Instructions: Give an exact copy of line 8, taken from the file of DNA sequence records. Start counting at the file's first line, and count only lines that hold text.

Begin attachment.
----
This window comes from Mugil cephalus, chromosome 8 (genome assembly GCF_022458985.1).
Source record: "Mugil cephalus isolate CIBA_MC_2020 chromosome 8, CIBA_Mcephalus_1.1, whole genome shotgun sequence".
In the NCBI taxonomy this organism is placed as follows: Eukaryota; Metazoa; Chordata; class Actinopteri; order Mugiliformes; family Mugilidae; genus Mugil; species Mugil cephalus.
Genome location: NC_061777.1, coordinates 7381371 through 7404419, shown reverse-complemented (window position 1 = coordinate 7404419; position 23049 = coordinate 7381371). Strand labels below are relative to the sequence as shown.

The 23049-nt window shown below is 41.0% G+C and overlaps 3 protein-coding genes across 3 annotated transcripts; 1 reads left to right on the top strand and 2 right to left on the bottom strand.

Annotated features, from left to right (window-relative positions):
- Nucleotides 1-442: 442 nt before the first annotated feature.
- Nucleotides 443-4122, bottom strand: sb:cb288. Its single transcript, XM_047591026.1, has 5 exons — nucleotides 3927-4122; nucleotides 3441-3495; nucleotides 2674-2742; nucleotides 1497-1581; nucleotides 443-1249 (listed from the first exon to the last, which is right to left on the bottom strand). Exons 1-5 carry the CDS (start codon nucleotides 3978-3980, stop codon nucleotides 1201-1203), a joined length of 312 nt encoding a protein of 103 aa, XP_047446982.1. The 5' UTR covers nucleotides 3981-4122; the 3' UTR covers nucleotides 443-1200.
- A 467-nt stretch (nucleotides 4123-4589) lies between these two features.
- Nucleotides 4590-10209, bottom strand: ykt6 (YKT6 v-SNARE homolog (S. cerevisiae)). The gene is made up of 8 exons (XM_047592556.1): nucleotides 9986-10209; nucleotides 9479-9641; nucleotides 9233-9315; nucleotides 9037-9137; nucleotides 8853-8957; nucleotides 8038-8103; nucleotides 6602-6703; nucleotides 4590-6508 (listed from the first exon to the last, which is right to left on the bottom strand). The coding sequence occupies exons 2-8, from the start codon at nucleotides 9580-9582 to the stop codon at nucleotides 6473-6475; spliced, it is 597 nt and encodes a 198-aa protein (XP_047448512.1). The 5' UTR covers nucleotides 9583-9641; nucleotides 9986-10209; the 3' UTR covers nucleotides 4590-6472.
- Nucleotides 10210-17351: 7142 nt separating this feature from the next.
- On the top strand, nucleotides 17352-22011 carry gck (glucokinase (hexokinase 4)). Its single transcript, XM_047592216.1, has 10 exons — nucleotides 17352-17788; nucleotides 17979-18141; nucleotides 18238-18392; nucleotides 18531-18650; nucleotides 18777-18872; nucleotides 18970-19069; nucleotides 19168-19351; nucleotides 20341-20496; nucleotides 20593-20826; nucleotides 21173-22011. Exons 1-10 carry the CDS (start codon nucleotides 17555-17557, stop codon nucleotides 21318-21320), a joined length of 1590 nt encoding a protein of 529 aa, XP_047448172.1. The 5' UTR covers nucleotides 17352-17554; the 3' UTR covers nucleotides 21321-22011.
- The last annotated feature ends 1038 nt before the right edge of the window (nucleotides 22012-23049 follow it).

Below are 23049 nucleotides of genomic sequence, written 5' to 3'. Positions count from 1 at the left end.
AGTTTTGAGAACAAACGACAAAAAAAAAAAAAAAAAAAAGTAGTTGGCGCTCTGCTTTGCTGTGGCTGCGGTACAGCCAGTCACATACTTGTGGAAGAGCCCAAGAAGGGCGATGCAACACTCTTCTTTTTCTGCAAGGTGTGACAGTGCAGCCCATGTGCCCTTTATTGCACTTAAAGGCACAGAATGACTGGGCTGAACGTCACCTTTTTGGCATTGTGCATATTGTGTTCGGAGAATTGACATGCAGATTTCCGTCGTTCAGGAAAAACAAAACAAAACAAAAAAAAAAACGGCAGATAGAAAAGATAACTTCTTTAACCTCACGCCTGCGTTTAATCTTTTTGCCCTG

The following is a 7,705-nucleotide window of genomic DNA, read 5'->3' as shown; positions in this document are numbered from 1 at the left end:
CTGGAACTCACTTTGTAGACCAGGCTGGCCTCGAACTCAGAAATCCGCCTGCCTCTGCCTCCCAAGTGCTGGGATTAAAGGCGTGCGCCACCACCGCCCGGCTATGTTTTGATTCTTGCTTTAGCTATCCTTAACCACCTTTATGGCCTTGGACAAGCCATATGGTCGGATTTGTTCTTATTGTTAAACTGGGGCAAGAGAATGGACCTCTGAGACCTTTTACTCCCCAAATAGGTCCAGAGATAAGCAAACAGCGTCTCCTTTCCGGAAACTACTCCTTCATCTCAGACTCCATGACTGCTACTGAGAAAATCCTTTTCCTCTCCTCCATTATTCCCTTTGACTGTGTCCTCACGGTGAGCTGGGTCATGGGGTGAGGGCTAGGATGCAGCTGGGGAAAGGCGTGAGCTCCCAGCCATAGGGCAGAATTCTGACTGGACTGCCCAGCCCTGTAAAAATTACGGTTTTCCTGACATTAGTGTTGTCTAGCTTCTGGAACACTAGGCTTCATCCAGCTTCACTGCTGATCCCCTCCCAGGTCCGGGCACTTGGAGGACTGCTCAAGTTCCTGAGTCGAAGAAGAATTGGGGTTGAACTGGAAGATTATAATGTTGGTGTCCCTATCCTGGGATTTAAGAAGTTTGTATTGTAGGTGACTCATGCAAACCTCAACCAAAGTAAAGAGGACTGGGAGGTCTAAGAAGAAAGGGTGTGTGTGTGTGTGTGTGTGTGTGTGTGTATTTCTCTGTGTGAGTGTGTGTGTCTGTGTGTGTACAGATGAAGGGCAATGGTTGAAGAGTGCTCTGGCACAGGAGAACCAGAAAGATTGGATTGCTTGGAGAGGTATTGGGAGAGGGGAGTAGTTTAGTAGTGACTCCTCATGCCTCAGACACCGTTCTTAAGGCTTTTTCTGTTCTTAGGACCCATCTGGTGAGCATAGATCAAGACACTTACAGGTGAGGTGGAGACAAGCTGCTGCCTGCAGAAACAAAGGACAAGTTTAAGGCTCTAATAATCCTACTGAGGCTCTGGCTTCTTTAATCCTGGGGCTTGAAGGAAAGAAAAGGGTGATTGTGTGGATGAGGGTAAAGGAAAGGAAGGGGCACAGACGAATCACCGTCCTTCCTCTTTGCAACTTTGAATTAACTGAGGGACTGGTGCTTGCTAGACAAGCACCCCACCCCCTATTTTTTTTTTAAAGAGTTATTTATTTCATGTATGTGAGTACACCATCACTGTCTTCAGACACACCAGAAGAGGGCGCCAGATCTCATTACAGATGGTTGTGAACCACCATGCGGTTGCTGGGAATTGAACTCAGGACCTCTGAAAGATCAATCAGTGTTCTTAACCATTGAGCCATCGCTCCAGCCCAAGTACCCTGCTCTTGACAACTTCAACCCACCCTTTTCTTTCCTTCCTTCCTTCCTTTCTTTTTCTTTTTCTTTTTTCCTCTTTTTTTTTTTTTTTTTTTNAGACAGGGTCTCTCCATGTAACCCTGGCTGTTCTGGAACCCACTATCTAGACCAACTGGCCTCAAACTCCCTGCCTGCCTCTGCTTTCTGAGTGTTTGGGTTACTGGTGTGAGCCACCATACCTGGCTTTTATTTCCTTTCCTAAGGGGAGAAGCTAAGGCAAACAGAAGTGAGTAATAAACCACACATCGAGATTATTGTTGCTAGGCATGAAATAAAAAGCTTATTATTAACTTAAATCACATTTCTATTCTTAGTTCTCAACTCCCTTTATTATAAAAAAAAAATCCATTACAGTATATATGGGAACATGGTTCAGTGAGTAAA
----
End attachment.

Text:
- Nucleotides 443-4122, bottom strand: sb:cb288. Its single transcript, XM_047591026.1, has 5 exons — nucleotides 3927-4122; nucleotides 3441-3495; nucleotides 2674-2742; nucleotides 1497-1581; nucleotides 443-1249 (listed from the first exon to the last, which is right to left on the bottom strand). Exons 1-5 carry the CDS (start codon nucleotides 3978-3980, stop codon nucleotides 1201-1203), a joined length of 312 nt encoding a protein of 103 aa, XP_047446982.1. The 5' UTR covers nucleotides 3981-4122; the 3' UTR covers nucleotides 443-1200.